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Splitting rye loaf tops

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Ricko's picture
Ricko

Splitting rye loaf tops

I'm trying to do the Leader Dark Silesian Rye and other rye recipes without consistent success. After about 10 minutes in the oven, I'm getting severe uncontrolled splitting of the tops. I believe my dough hydration is good which results in sticky dough, oven temp is right on, and adequate steam applied. My first rise time is within norms, and the final rise time is 7 hours due to the kitchen temp at around 68. All loaves are placed in heavy floured bannetons, loaf tops then sprayed with oil and the basket wrapped in clear wrap.


What is becoming suspect to me, is the moisture wicking action of the AP/rice flour coating of the basket on the outer loaf surface. The oil sprayed top of the loaf in the final rise, ends up as the bottom when flipped onto the peel and shows no problem in the final results. Whereas the loaf top which has no oil spray and has a coating of flour becomes the problem area.


I'm thinking of discarding the heavy floured banneton approach for all my rye loaves, and going to forming my loaves(torpedo shape) on oiled parchment paper strips which then are placed in formed troughs of my bakers linen for shaping. Tops oil sprayed and covered with clear wrap for the final rise. Thus resulting in no flour to dough contact.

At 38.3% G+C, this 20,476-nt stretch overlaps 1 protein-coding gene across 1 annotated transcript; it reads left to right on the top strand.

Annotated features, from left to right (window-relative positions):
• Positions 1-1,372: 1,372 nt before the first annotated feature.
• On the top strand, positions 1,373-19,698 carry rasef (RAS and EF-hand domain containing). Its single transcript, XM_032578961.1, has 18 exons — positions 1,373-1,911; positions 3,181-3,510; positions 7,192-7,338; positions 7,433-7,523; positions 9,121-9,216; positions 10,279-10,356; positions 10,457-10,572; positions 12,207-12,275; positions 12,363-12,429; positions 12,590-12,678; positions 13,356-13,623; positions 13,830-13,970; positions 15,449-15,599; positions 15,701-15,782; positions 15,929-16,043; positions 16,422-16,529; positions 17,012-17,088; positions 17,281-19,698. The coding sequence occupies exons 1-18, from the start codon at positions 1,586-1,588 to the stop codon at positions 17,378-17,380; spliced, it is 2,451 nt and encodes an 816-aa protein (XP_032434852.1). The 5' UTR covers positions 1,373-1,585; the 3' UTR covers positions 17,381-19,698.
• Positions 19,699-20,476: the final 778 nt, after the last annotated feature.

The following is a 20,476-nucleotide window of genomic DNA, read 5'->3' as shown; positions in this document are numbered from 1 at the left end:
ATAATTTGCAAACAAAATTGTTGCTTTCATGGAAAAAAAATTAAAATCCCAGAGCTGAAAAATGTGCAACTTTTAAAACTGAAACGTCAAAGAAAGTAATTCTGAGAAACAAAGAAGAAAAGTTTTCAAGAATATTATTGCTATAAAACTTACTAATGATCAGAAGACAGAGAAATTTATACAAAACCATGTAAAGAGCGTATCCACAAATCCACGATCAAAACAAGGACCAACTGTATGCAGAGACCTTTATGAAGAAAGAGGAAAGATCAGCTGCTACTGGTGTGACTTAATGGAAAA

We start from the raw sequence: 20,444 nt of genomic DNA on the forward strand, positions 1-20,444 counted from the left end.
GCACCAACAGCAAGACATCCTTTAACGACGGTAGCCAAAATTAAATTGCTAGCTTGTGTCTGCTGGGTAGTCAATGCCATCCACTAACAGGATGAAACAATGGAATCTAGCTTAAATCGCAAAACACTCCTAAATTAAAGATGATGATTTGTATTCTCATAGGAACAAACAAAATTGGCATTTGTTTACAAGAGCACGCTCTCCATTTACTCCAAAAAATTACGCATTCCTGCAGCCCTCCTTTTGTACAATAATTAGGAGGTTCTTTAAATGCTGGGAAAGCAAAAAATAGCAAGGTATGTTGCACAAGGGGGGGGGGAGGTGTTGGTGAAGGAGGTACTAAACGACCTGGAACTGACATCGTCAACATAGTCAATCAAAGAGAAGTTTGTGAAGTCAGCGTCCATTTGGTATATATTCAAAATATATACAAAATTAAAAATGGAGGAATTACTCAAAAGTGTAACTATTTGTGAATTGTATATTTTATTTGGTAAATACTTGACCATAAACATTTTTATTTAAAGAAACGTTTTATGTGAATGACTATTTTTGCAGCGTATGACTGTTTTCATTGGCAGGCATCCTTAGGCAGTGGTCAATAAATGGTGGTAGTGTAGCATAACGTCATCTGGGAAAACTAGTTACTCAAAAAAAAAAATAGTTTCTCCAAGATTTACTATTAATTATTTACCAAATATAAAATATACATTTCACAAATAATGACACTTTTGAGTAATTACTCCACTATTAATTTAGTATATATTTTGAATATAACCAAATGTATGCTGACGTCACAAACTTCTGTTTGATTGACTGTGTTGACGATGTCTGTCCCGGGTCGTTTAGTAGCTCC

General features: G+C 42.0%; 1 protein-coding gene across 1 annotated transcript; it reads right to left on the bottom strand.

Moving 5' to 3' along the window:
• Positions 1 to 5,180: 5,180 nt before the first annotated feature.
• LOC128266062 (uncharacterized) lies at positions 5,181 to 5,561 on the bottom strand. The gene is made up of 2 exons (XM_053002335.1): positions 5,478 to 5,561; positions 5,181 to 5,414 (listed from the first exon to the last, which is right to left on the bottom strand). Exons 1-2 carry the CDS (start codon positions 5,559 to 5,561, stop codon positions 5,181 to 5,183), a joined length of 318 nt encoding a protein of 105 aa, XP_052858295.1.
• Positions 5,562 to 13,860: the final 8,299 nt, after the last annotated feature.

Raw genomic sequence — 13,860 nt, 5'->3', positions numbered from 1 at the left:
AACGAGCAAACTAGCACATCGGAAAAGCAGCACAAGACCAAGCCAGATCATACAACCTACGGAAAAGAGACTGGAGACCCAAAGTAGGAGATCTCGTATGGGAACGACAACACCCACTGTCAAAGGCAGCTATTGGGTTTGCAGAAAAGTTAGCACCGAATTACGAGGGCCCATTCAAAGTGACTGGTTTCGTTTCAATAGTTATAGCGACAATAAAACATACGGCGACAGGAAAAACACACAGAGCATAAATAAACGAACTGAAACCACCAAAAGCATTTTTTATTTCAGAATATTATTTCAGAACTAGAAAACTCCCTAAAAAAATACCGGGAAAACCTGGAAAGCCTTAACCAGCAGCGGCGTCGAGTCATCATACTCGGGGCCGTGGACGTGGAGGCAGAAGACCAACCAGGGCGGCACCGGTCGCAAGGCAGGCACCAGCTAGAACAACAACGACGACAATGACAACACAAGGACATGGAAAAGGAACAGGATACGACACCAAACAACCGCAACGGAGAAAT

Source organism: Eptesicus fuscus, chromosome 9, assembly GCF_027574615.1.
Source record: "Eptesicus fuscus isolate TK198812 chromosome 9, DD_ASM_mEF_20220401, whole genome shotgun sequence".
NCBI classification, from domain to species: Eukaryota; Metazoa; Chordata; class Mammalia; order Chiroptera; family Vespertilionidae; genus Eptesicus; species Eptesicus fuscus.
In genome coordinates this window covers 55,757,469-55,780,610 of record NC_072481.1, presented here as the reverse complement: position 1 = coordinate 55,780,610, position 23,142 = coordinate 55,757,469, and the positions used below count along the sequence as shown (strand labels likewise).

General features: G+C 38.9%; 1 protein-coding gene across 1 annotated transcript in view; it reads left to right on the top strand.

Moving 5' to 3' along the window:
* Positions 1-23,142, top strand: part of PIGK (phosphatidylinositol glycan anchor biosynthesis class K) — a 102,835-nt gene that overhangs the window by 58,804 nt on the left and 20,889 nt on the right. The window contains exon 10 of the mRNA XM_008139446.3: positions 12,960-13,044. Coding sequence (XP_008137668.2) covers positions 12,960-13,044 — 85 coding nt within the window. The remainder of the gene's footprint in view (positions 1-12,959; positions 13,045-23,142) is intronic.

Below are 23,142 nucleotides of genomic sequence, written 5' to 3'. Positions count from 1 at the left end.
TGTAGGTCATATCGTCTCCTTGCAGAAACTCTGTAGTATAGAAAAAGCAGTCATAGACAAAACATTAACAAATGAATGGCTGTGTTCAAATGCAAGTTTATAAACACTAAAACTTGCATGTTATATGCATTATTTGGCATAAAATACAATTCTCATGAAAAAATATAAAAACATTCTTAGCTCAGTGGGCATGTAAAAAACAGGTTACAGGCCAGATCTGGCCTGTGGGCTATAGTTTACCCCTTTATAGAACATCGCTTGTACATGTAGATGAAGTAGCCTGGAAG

This problem only seems to surface in my rye breads and never in my regular sourdough breads when using both round and long bannetons with the flour coating.


I would appreciate the insight of you expert forum rye bread bakers, and if you think I'm going in the right direction in my thinking Thank you in advance.

xaipete's picture
xaipete

I just looked at the recipe and it calls for 3 parallel cuts about 1/2 inch deep. Maybe I don't understand your question.


--Pamela

Soundman's picture
Soundman

Hi Ricko,


The thing that jumps out at me is the final rise of 7 hours. That seems like too much to me. (I don't think the bannetons are the problem.)


I don't remember now the percentage of rye in Dark Silesian, but if it's 40 or 50% or higher, you wouldn't normally want more than a couple of hours of proofing time, if that, even at 68 dF. What does Leader suggest for a proofing time?


My experience with rye is that it just doesn't spend as much time fermenting as wheat: rye dough isn't held together by a strong gluten structure, so 1) you won't get a wheat-like rise anyway, and 2) the dough is more fragile and so won't take a long proof as easily as would wheat.


(On the other hand, if this rye is like the Light Silesian, then it's mostly wheat and isn't subject to the fragility of "true rye" dough.)


Hope this helps.


David

Mini Oven's picture
Mini Oven

wheat with some rye could look like this 


This is not mine but is this what you mean?  This is article #102 and can be ordered from a real bakery.  Cool huh?


Rye is supposed to tear on top, it's part of "the look"  like on the cover of "BREAD."


How close are you?  Sounds like you're pretty darn close!  Try running a Google image check on Krustenbrot.